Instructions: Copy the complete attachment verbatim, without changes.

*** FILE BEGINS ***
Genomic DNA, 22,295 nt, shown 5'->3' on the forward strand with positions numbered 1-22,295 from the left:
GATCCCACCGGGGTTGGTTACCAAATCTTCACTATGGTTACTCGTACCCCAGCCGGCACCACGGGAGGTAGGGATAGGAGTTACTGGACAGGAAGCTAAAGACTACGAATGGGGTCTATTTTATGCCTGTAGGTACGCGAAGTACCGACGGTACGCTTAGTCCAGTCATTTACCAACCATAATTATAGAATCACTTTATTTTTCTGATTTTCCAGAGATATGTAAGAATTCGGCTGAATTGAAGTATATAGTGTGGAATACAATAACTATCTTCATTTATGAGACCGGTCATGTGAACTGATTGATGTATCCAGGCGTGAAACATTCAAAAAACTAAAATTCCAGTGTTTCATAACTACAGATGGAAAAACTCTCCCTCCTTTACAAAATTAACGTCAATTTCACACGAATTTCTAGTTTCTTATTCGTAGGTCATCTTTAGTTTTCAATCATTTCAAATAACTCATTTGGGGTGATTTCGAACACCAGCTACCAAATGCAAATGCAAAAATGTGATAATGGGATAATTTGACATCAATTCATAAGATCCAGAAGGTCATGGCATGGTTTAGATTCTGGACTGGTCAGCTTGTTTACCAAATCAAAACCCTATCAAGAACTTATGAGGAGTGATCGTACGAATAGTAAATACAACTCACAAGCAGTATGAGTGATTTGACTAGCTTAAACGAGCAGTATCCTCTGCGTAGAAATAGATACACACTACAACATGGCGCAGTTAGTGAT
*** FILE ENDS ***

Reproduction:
Genomic DNA, 22,295 nt, shown 5'->3' on the forward strand with positions numbered 1-22,295 from the left:
GATCCCACCGGGGTTGGTTACCAAATCTTCACTATGGTTACTCGTACCCCAGCCGGCACCACGGGAGGTAGGGATAGGAGTTACTGGACAGGAAGCTAAAGACTACGAATGGGGTCTATTTTATGCCTGTAGGTACGCGAAGTACCGACGGTACGCTTAGTCCAGTCATTTACCAACCATAATTATAGAATCACTTTATTTTTCTGATTTTCCAGAGATATGTAAGAATTCGGCTGAATTGAAGTATATAGTGTGGAATACAATAACTATCTTCATTTATGAGACCGGTCATGTGAACTGATTGATGTATCCAGGCGTGAAACATTCAAAAAACTAAAATTCCAGTGTTTCATAACTACAGATGGAAAAACTCTCCCTCCTTTACAAAATTAACGTCAATTTCACACGAATTTCTAGTTTCTTATTCGTAGGTCATCTTTAGTTTTCAATCATTTCAAATAACTCATTTGGGGTGATTTCGAACACCAGCTACCAAATGCAAATGCAAAAATGTGATAATGGGATAATTTGACATCAATTCATAAGATCCAGAAGGTCATGGCATGGTTTAGATTCTGGACTGGTCAGCTTGTTTACCAAATCAAAACCCTATCAAGAACTTATGAGGAGTGATCGTACGAATAGTAAATACAACTCACAAGCAGTATGAGTGATTTGACTAGCTTAAACGAGCAGTATCCTCTGCGTAGAAATAGATACACACTACAACATGGCGCAGTTAGTGAT